Puzzle-Fonts designed after Problems of computational Geometry

Reiner Porno für Typo- und Science-Nerds: Erik und Martin Demaine haben am MIT Fonts entwickelt, die mathematische und geometrische Probleme abbilden. Im Physics arXiv Blog auf Medium werden ein paar Beispiele beschrieben, das Bild oben ist ein „Origami-maze typeface: (c) folds into (b), which is an extrusion of (a). Dark lines are mountain folds; light lines are valley folds; bold lines delineate letter boundaries and are not folds.“ Hier das Paper (PDF). Großartig!

Scientists use fonts every day to express their research through the written word. But what if the font itself communicated (the spirit of) the research? What if the way text is written, and not just the text itself, engages the reader in the science?

We have been designing a series of typefaces (font families) based on our computational geometry research. They are mathematical typefaces and algo- rithmic typefaces in the sense that they illustrate mathematical and algorithmic structures, theorems, and/or open problems. In all but one family, we include puzzle typefaces where reading the text itself requires engaging with those same mathematical structures. With a careful combination of puzzle and nonpuzzle variants, these typefaces enable the general public to explore the underlying mathematical structures and appreciate their inherent beauty, challenge, and fun.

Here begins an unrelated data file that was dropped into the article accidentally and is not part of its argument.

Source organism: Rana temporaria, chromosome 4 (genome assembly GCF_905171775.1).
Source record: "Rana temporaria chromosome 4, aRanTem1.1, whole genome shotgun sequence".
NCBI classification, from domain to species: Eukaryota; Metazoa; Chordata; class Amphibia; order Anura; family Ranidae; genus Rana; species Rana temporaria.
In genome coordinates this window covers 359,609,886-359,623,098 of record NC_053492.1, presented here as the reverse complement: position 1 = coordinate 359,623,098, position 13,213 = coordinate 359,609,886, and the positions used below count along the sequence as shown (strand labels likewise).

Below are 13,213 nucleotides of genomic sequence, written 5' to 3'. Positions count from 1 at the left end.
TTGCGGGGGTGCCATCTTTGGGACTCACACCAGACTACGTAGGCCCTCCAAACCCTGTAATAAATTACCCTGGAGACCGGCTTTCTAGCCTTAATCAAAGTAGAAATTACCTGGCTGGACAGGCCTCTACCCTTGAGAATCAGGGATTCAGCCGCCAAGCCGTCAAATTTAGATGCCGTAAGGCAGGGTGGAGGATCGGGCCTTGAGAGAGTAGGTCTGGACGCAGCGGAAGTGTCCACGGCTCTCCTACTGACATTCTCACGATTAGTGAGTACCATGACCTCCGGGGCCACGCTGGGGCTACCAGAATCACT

Mathematicians Devise The World’s Most Unusual Typefaces Based On Problems of Computational Geometry (via /.)